...raising levels of abstraction and we see that in our middleware, in our language and in our processes.
While there are some fascinating languages being proposed, the problem is turning those niche ideas into mainstream is very, very hard because it's not just the best technical idea that wins.
So, if you were just getting started in the industry now, what would concern you most?
It's hard to generalise but there are a handful of things that would be keeping me awake. One of those is the problem of coding for multicore processors. In many domains the presence of multicore is going to be invisible to the developer, as it should be because it is a layer of abstraction below it.
Another issue is the cacophony, or should I say cornucopia, of choices that a developer has.
What Apple has done with Grand Central Dispatch, what Intel is doing with its pattern languages, and what IBM is trying to do with the X10 programming language are all examples of masking the inherent parallelism from the average developer, and that's as it should be.
There are some domains for which the developer must get deep into knowing that there are multiple cores and exploiting them but that's a relatively small segment of the marketplace. But for that segment it's a really hard problem because we don't know how to solve it. Dealing with intimately concurrent systems is wickedly hard.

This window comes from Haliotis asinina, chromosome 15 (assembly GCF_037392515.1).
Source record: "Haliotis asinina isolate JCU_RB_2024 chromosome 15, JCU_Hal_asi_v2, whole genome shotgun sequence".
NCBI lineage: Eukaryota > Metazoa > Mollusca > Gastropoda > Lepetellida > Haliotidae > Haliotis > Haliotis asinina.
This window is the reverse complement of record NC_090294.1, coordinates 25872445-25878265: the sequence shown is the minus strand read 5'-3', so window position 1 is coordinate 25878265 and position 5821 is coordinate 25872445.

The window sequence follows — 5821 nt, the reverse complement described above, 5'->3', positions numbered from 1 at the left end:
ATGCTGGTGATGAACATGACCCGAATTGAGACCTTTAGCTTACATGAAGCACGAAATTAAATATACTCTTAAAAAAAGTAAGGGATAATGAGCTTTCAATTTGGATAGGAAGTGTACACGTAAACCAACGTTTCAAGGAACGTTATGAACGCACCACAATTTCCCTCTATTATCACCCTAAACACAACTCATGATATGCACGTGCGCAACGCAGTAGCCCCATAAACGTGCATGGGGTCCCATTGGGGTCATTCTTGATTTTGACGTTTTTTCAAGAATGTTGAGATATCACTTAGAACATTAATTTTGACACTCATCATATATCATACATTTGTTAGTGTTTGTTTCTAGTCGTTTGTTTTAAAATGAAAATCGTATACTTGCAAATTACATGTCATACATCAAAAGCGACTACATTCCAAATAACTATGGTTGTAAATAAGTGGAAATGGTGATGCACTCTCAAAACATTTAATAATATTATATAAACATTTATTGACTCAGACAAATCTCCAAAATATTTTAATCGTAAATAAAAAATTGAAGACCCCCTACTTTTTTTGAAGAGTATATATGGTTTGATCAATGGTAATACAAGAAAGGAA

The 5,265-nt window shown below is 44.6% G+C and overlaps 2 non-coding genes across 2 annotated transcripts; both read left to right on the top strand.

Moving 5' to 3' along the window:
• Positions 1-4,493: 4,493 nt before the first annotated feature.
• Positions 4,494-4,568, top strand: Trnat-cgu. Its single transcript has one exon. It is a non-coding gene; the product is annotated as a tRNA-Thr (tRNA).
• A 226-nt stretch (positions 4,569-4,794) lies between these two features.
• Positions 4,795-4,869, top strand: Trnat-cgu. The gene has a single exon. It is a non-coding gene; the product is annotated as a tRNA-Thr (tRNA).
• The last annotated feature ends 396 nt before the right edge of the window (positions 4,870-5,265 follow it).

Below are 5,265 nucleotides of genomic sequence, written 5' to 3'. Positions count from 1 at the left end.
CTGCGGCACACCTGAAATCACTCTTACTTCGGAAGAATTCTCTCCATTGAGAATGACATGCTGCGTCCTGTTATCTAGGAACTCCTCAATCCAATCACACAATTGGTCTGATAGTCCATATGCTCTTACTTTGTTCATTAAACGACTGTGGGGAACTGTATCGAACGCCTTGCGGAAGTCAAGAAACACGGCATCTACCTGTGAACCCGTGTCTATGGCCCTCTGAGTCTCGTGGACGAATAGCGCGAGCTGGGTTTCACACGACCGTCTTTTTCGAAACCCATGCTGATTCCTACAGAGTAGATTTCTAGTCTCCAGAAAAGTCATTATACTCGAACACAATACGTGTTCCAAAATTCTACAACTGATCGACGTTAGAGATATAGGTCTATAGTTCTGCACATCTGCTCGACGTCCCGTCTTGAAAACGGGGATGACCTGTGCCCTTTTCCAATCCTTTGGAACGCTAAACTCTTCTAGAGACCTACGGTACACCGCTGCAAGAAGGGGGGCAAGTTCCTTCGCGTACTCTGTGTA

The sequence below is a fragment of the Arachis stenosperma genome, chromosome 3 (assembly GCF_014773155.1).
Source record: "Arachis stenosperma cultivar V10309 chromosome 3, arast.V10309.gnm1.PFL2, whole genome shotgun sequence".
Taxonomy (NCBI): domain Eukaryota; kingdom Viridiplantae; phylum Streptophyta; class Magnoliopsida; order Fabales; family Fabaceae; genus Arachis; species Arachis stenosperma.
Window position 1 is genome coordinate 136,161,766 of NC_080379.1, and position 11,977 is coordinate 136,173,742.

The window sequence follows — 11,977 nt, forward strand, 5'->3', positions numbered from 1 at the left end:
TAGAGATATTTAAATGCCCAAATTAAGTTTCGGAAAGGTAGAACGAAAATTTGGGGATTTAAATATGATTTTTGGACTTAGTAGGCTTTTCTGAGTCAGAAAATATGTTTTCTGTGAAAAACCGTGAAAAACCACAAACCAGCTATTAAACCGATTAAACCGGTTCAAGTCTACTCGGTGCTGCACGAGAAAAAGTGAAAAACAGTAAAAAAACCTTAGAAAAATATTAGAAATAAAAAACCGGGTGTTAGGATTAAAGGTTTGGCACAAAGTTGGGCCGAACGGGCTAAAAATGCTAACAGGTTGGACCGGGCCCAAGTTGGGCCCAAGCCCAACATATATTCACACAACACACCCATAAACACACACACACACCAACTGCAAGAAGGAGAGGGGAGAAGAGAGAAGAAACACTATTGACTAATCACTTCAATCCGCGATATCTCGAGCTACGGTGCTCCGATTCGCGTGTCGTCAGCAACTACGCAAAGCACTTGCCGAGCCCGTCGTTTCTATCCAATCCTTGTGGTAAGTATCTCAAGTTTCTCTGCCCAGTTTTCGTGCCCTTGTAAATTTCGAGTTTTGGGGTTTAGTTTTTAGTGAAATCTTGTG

Another issue is the cacophony, or should I say cornucopia, of choices that a developer has. What scripting language do I use? If I'm doing a web-centric thing, what framework do I use? Is it Drupal, or is it whatever, or do I just hard-code it myself? There are millions of choices. It becomes a challenge for someone to say, "I'm going to choose this particular platform", and then move on. But the problem is the world changes out from under them.
There was a Google employee — and I'm not saying disparaging things about anybody — who was complaining, saying, "Look at Google's code base. Many pieces of it are 10 years old and it's positively old and cranky."
It's really fun and interesting working in a new area. Multicore and all these different platforms are new development problems, but what we've not touched on are legacy problems. Google has a legacy problem, Facebook has a legacy problem. The moment you write a line of code, it becomes legacy. So it's not just a problem of old enterprises, it's a problem even for newcomers.
So what can enterprises do to help alleviate this problem?
There are things that help. One of those is the process of continuous refactoring, which is to keep those legacy systems alive means you have to apply some energy to them but for cost-saving reasons many organisations choose not to do so.
They patch and patch and patch until it falls apart due to its own sheer weight or, more likely, some leaner competitor comes along who has no legacy constraints and blows them away in the marketplace. That's the way the market works.
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